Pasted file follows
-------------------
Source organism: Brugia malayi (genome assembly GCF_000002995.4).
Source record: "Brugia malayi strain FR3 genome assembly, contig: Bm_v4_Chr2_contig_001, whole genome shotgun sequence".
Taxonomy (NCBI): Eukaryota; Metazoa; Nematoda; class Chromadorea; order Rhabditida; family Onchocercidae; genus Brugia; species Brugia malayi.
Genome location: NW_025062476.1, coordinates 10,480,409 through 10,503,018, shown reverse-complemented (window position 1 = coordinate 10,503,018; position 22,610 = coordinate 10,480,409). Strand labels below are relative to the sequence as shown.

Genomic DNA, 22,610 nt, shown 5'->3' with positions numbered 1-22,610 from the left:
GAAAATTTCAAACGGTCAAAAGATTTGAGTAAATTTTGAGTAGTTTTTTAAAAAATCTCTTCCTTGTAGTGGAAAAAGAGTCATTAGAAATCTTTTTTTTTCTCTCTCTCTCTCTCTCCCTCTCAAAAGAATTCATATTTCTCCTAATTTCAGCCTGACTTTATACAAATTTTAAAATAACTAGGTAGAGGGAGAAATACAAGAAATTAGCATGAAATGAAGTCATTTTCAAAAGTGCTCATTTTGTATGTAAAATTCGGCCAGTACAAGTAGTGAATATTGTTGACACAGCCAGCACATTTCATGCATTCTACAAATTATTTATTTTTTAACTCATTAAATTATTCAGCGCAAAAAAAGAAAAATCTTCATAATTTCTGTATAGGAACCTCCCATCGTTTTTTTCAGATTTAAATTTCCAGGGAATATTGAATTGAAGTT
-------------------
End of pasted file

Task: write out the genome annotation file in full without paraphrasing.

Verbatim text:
Source organism: Brugia malayi (genome assembly GCF_000002995.4).
Source record: "Brugia malayi strain FR3 genome assembly, contig: Bm_v4_Chr2_contig_001, whole genome shotgun sequence".
Taxonomy (NCBI): Eukaryota; Metazoa; Nematoda; class Chromadorea; order Rhabditida; family Onchocercidae; genus Brugia; species Brugia malayi.
Genome location: NW_025062476.1, coordinates 10,480,409 through 10,503,018, shown reverse-complemented (window position 1 = coordinate 10,503,018; position 22,610 = coordinate 10,480,409). Strand labels below are relative to the sequence as shown.

Genomic DNA, 22,610 nt, shown 5'->3' with positions numbered 1-22,610 from the left:
GAAAATTTCAAACGGTCAAAAGATTTGAGTAAATTTTGAGTAGTTTTTTAAAAAATCTCTTCCTTGTAGTGGAAAAAGAGTCATTAGAAATCTTTTTTTTTCTCTCTCTCTCTCTCTCCCTCTCAAAAGAATTCATATTTCTCCTAATTTCAGCCTGACTTTATACAAATTTTAAAATAACTAGGTAGAGGGAGAAATACAAGAAATTAGCATGAAATGAAGTCATTTTCAAAAGTGCTCATTTTGTATGTAAAATTCGGCCAGTACAAGTAGTGAATATTGTTGACACAGCCAGCACATTTCATGCATTCTACAAATTATTTATTTTTTAACTCATTAAATTATTCAGCGCAAAAAAAGAAAAATCTTCATAATTTCTGTATAGGAACCTCCCATCGTTTTTTTCAGATTTAAATTTCCAGGGAATATTGAATTGAAGTT